A domestic violence case comes along—inspired by Adam’s Rib—that puts the couple at the opposite sides of a dispute. Besides, she helps a guy, who tried to rape her, get out of a murder case because he’s falsely accused, and this bothers Gopalam to the brink of divorce.

Gopalam, who is both impressed by his wife and envious of her, is perpetually on the edge. A scene illustrates this conflict by using “Dhrutharastra Kougili”—smothering someone with love by hugging them tight enough that they find it hard to breathe—as an anecdote. A bang on parallel to what most women face when they start getting successful.

Gopalam isn’t a progressive man and he proudly calls himself an old-fashioned guy--we all know what that translates to in real life. Then why did Radha marry him at all? He has a million reasons to want her, but what are hers? The film either never answers this or it does by pointing out that women just settle.

The couple fighting the case are a cheating husband (Venu Madhav) and his homemaker wife (Divya Vani). Feeling angry and betrayed, she lifts her husband up and throws him aside—he is petite and she is big-boned—and the man files a murder case against her. In his mind, his wife putting on weight is just as big a betrayal as him sleeping outside marriage. It’s outrageous to watch, but it’s not unheard of, as such instances are common knowledge. Men feel entitled to their wishes and needs, while never giving any thought to questions like “What am I bringing to the table? Why should she be attracted to me?”

Another couple that the film features is Radha’s parents—a judge and a homemaker. They call each other ‘yevandoy’, but other than that, there is little equality between them. He is always writing her off and silencing her. This brings into light another important discussion point: Are wife and husband equal only if both of them are earning? If a wife earns less than her husband, is she a lesser human being? Is money the only way to quantify someone’s worth? Again, the film doesn’t answer any of this, but the questions are a start.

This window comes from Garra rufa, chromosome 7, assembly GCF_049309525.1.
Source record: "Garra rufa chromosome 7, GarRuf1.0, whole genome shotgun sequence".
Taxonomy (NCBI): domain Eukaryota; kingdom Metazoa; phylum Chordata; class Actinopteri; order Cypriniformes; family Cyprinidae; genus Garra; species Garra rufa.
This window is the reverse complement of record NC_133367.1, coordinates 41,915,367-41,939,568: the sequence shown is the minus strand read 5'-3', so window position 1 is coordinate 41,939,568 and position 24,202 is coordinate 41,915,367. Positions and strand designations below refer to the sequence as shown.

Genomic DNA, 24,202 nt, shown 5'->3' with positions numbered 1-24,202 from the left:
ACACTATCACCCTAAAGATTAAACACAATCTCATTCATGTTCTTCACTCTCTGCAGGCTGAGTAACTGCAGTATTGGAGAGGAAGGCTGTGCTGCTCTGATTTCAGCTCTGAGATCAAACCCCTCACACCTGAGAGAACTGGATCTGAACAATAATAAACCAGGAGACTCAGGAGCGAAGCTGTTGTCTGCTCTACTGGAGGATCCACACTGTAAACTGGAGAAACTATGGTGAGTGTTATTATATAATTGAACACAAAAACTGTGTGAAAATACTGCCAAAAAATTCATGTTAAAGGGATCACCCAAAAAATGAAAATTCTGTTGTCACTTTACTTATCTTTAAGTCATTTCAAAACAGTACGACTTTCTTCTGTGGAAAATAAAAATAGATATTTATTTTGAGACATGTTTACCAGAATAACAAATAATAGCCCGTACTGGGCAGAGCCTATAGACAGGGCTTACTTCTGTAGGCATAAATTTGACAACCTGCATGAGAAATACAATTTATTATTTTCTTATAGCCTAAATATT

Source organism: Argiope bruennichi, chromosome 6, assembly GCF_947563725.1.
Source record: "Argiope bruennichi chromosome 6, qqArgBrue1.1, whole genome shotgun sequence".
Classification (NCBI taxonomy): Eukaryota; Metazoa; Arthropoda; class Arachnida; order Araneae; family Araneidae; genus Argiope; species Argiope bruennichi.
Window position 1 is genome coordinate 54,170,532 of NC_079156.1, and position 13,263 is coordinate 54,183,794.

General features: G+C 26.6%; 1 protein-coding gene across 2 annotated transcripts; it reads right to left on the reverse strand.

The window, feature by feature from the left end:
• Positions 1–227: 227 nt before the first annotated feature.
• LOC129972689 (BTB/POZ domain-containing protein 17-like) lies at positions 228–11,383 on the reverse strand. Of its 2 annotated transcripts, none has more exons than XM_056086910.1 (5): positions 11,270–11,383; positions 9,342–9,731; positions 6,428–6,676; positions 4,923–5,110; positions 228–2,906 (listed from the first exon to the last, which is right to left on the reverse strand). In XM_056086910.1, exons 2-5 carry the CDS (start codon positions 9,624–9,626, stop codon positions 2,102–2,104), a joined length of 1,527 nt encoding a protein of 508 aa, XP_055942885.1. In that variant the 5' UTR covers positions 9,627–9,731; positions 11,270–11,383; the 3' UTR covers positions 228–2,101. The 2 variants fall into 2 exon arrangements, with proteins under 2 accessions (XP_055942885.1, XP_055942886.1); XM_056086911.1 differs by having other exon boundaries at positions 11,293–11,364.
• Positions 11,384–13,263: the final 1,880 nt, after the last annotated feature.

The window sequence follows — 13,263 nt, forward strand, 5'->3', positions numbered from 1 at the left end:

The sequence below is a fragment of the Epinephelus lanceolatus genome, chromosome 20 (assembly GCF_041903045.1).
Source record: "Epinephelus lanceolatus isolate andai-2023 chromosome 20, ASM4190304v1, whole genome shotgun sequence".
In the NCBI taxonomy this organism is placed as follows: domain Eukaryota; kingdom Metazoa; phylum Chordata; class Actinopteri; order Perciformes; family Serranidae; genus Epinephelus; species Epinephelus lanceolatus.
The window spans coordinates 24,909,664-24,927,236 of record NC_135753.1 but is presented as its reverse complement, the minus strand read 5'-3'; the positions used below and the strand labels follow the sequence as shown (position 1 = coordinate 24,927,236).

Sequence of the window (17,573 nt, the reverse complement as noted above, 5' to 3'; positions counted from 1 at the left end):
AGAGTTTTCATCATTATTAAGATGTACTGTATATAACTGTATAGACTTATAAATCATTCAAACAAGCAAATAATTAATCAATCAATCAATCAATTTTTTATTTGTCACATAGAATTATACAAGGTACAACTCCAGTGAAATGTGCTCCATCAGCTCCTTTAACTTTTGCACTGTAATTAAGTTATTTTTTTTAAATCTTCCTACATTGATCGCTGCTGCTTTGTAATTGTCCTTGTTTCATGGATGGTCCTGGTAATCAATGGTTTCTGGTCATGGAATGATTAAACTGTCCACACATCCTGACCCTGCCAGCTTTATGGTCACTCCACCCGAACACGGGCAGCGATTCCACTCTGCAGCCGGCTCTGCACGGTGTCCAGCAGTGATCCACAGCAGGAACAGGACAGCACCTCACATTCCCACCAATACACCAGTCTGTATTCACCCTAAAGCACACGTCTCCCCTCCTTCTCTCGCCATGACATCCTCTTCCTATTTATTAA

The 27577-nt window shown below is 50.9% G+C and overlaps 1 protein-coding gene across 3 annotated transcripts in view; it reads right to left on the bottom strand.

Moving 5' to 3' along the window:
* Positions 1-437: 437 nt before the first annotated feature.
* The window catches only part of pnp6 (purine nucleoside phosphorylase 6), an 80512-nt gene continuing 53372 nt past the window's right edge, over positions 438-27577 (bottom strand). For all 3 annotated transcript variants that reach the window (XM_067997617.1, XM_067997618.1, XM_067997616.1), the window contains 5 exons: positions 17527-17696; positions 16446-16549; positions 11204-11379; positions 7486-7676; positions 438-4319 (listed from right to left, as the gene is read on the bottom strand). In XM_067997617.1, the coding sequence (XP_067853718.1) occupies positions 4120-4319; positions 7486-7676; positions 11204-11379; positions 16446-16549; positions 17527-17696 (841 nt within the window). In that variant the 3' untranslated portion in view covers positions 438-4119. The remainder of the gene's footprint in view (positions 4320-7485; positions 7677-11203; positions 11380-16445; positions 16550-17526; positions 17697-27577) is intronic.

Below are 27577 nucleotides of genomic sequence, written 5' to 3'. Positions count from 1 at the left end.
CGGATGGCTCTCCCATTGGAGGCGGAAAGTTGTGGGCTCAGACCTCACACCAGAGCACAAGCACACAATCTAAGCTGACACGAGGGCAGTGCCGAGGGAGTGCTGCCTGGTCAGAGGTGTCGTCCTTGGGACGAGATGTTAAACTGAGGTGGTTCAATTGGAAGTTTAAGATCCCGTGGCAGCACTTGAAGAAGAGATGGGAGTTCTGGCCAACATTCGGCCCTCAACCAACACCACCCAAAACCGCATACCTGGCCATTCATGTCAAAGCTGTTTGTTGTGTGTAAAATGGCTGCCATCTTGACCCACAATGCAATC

Interestingly enough, all three stories use the same gel to keep the couples together. Kids. Radha decides to give Gopalam another chance even though he still is the same man. The wife from the murder case holds on to her despicable husband because of her children. And with Radha’s parents as well, she is the talking point, the only thing that’s common between them. Our society uses many things to keep a woman down, it’s sad that even children—a part of her own self—aren’t spared.

The film has its flaws—the filmmaker duo’s obsession with women in sarees with long hair is at times distracting. But there hasn’t been another film as poignant and entertaining as this one that tries to discuss gender inequality, societal double standards, and internalised misogyny. When Gopalam shouts, ‘You are my wife’, at a point, Radha, collecting herself, calmly says, ‘I’m Radha. I’m a human being. I’m a lawyer’. Keep that in mind the next time you try to box a woman because she, just like you, is more than your relationship to her.

That’s what Radha Gopalam—not Radha and Gopalam, she is the title, not the both of them—is all about. 

Sakeertana is an engineer who took a few years to realise that bringing together two lovely things, movies and writing, is as great as it sounds. Mainly writes about Telugu cinema because no one else would.